On March 27, the Trump administration ended the Deferred Enforcement Departure (DED) program, which is estimated to impact 4,000 Liberian-Americans who have lived in the United States for decades. The Trump administration announced that those enrolled in DED will have one year before their protected status expires.
Although this decision to end DED is not surprising, it is absolutely devastating. As Sen. Tina Smith states, “This decision will rip families apart. It goes against who we are as a nation. It means we’ll lose employees, innovators, and community leaders that make Minnesota — and our country — a better place.”
The state of Minnesota is home to roughly 30,000 Liberian-Americans who are business owners, health care providers, and above all, long time residents of the Twin Cities. Just as the Twin Cities has been the home to many Liberians who settled after fleeing from civil war, the Twin Cities has always been a home for me. Unlike my neighbors of the Twin Cities, I don’t have to worry about leaving everything I’ve worked for these past few years behind, and I don’t have to worry about being separated from my family come March of 2019.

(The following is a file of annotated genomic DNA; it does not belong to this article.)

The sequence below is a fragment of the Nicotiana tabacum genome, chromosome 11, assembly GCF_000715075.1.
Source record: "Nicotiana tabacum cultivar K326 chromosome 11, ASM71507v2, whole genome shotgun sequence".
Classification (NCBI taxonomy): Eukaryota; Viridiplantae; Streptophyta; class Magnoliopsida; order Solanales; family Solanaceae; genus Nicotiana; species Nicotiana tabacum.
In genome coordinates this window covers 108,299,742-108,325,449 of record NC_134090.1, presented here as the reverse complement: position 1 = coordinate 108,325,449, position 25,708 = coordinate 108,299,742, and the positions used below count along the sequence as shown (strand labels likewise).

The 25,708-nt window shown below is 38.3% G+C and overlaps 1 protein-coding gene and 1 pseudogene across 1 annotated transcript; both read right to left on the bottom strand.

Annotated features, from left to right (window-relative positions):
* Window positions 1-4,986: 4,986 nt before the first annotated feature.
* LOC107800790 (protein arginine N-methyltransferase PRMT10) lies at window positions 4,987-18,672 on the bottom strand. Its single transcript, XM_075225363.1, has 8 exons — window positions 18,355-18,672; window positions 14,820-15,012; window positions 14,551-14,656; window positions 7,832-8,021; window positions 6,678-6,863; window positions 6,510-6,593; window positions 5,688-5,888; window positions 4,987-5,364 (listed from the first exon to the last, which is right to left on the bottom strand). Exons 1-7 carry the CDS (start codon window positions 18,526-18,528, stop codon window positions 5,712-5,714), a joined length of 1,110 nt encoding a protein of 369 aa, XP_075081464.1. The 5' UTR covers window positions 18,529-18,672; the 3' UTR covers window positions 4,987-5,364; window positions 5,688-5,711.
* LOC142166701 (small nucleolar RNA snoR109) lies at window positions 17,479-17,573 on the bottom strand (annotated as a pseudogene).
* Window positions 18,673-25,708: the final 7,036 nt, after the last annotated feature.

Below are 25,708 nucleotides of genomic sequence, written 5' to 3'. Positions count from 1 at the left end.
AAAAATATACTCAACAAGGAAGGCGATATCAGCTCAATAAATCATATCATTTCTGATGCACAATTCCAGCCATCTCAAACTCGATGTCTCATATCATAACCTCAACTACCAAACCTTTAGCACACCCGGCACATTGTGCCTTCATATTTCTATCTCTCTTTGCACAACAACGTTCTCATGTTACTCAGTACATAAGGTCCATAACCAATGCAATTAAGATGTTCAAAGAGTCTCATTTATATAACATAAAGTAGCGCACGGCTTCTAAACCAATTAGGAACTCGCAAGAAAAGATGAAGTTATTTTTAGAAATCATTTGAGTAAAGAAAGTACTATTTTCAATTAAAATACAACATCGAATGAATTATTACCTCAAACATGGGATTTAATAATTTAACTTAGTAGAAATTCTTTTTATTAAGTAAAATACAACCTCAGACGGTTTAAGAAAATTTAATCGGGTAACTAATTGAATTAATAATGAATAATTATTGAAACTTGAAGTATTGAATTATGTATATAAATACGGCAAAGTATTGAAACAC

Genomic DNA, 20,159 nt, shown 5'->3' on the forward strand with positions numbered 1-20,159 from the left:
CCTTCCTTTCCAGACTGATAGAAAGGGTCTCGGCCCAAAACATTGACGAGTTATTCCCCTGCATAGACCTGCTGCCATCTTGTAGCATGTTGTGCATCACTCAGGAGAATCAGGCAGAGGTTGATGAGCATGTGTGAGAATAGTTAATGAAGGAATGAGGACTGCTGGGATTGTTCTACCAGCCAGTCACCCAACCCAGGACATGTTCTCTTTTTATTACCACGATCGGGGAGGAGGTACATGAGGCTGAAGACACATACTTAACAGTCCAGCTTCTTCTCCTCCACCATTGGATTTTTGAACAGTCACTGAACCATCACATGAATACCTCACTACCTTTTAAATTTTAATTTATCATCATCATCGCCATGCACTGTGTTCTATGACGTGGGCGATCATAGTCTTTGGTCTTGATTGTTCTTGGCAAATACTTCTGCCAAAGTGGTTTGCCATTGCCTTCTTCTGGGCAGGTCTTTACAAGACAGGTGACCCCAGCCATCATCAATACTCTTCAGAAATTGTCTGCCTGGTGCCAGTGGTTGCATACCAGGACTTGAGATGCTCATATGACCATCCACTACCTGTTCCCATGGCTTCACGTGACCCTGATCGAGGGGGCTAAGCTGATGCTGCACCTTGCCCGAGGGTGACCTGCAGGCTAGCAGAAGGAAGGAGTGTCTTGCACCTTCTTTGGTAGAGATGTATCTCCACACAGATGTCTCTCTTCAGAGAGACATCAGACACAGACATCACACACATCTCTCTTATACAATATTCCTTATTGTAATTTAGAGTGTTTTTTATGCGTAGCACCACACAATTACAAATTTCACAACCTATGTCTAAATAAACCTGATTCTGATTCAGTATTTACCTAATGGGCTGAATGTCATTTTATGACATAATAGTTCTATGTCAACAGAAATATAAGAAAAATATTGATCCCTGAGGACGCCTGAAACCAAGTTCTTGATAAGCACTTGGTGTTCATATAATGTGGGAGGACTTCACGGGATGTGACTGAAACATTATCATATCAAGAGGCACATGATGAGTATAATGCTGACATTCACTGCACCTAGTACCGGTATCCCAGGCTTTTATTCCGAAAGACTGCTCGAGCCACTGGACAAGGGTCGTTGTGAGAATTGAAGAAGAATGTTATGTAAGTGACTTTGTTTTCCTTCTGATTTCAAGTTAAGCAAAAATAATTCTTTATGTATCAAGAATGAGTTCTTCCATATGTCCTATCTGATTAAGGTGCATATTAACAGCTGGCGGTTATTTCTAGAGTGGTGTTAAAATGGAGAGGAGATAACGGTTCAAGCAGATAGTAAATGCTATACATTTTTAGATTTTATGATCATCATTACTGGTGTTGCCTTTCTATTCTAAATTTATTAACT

I am only 25 years old, and many members of the Liberian community have lived in the United States longer than I have been alive, bringing forth this question: How long does a person, not initially born in the United States, have to live in this country, pay taxes towards things they will not benefit from, and how many contributions do they have to make before our country grants them citizenship?
The United States should not be forcing hardworking community members to leave. Rather, we need to be providing more permanent paths towards citizenship.
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